The government’s message to Saudi elites also appears to be clear: Corruption will be targeted at all levels, even those previously unthinkable. At the same time, there have been efforts to demonstrate that a stay in the Ritz need not be a permanent sentence.

Prince Miteb bin Abdullah, among the apprehended in November, was prominently pictured beside MbS in late December after reaching a reported $1 billion settlement with the government. Prince Alwaleed, though almost certainly under close post-Ritz scrutiny from authorities, was permitted an extensive one-on-one interview with Reuters.

As MbS continues to consolidate political control in a previously unseen manner, he appears to recognize that he cannot entirely isolate the Kingdom’s elites if he is to succeed in his reform efforts. It remains to be seen whether the concerns of those elites are assuaged. 

Though the anti-corruption effort has appeared politically and economically savvy from a domestic perspective, the perceptions of Western observersSaudi critics and foreign investors have been less enthusiastic.

Some analysts have viewed the arrests as a political and economic power grab that signals instability at the top and an unsustainable approach to governance. They point to the arrests as another example, alongside Saudi Arabia’s involvement in Yemen and its ongoing crisis with Qatar, as irresponsible decision-making by the country’s leadership. 

Others have pointed to the arrests as a shakedown for funding from royals and elites skeptical of the Vision 2030 plan. The seeming absence of due process for detainees over the past three months is concerning if unsurprising, though the government insists it will soon take the remaining detainees to trial.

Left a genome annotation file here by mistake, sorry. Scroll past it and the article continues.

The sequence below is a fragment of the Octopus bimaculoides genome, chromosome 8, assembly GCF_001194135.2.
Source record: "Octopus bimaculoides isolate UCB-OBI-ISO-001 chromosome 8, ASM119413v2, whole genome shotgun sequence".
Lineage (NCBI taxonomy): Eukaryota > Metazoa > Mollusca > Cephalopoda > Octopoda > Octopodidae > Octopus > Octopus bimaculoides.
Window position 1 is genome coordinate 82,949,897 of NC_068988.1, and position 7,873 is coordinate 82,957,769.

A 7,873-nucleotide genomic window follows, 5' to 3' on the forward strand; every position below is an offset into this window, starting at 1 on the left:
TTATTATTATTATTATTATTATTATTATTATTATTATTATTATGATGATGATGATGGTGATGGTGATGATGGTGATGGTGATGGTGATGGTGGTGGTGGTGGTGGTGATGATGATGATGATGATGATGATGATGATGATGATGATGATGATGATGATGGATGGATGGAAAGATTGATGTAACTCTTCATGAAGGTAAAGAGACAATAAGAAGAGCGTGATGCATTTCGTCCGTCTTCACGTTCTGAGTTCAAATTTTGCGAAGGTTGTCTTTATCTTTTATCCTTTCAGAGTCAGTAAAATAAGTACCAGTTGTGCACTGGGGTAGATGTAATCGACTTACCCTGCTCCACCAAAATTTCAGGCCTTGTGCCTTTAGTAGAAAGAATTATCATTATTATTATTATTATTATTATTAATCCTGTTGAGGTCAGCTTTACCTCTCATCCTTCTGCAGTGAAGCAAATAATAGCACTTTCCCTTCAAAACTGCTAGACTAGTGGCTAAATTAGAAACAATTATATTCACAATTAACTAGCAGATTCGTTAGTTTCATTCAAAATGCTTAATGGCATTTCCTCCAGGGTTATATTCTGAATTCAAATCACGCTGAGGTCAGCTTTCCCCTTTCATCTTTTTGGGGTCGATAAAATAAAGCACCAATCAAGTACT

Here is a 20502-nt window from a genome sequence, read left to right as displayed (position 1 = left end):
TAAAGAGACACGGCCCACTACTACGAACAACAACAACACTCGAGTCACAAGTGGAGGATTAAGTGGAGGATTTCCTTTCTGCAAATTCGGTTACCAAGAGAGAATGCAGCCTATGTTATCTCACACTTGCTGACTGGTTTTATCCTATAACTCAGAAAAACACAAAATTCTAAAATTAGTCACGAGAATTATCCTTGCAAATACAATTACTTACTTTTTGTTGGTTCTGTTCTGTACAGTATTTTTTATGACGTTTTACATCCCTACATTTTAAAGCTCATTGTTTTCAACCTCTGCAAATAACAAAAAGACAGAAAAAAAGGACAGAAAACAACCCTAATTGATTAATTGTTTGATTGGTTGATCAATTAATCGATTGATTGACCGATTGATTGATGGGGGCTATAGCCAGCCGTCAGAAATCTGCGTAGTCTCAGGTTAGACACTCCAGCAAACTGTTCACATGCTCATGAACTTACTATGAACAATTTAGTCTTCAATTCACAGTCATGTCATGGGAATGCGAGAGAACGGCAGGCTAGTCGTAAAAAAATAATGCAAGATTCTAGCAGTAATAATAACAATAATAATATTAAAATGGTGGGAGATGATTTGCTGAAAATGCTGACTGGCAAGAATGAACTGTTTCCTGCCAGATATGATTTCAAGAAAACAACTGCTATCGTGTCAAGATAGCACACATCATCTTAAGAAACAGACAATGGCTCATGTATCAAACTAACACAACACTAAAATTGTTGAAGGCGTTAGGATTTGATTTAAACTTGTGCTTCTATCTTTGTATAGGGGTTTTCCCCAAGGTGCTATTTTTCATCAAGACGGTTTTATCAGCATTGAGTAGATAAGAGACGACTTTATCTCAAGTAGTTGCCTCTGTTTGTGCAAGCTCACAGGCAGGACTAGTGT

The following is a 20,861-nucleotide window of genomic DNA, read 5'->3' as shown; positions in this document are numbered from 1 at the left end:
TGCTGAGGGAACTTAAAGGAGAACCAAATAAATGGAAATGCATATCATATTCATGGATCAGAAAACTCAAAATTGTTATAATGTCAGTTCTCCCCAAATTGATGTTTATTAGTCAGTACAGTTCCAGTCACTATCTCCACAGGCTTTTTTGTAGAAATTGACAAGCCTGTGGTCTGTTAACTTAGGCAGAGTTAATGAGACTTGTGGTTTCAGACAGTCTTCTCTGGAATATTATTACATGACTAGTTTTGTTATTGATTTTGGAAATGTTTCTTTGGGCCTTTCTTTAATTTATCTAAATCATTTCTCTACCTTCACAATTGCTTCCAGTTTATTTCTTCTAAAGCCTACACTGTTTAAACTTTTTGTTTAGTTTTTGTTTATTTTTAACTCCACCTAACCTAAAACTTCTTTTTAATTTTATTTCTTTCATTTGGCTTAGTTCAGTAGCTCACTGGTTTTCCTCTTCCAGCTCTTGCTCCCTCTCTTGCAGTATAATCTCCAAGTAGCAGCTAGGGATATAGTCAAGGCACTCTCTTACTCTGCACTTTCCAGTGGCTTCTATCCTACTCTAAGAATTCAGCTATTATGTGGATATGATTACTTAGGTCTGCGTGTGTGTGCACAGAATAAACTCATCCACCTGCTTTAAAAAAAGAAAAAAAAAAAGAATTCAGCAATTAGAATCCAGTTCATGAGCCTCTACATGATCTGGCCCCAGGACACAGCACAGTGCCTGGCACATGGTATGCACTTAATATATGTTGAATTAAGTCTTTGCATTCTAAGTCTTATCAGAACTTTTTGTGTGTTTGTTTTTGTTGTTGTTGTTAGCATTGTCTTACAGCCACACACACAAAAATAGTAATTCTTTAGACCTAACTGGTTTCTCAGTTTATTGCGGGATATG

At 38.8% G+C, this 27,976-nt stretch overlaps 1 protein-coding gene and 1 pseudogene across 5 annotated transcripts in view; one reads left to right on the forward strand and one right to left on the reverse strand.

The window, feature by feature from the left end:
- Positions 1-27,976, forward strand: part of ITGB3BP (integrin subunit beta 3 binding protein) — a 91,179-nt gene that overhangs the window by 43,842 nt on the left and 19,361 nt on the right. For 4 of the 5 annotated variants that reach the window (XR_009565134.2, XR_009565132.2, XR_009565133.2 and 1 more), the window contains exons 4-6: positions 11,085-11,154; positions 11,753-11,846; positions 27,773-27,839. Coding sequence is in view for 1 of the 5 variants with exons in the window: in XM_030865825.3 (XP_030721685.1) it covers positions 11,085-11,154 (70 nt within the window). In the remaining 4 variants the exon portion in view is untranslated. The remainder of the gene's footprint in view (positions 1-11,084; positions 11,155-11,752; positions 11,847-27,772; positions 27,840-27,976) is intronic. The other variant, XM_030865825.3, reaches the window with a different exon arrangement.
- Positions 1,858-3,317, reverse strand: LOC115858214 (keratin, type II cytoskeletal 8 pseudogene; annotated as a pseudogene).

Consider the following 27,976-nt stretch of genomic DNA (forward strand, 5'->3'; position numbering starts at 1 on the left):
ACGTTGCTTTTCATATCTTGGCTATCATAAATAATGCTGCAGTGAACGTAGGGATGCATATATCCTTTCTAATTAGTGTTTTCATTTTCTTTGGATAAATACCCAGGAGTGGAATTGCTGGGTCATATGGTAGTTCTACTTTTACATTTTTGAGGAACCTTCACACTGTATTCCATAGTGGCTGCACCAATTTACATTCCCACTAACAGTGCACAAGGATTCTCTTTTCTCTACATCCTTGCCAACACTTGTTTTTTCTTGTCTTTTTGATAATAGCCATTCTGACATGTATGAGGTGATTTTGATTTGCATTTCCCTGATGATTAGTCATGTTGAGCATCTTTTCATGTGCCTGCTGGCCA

The opacity with which the Ritz Carlton operation was undertaken also undercuts investor confidence in the ability of the Saudi government to act responsibly with respect to the economy and raises questions as to the security and stability of foreign investment.

Officials in the Kingdom appear to recognize these concerns, planning an international tour in February to explain the purge episode to investors and to rebuild investor confidence.

Beneficially for the state, the economic stakes at play in the Vision 2030 effort, and especially the much-anticipated Aramco IPO, have meant that most foreign criticism has been relatively muted.

The opportunities inherent in Saudi Arabia’s efforts to diversify its economy and implement social reforms are so momentous that detractors are, for the moment, willing to put negative perceptions of the state’s means to one side as they contemplate positive ends.

Given the black box of Saudi domestic politics, intrigue and speculation at home and abroad will remain inherent elements of reform and anti-corruption efforts. Examining the wide variety of perceptions at play can help one get closer to the potential reasoning, if not necessarily the facts, behind the Kingdom’s rapidly evolving developments.

Owen Daniels is associate director of the Middle East Security Initiative at the Atlantic Council’s Scowcroft Center for Strategy and Security. You can follow him on Twitter @OJDaniels.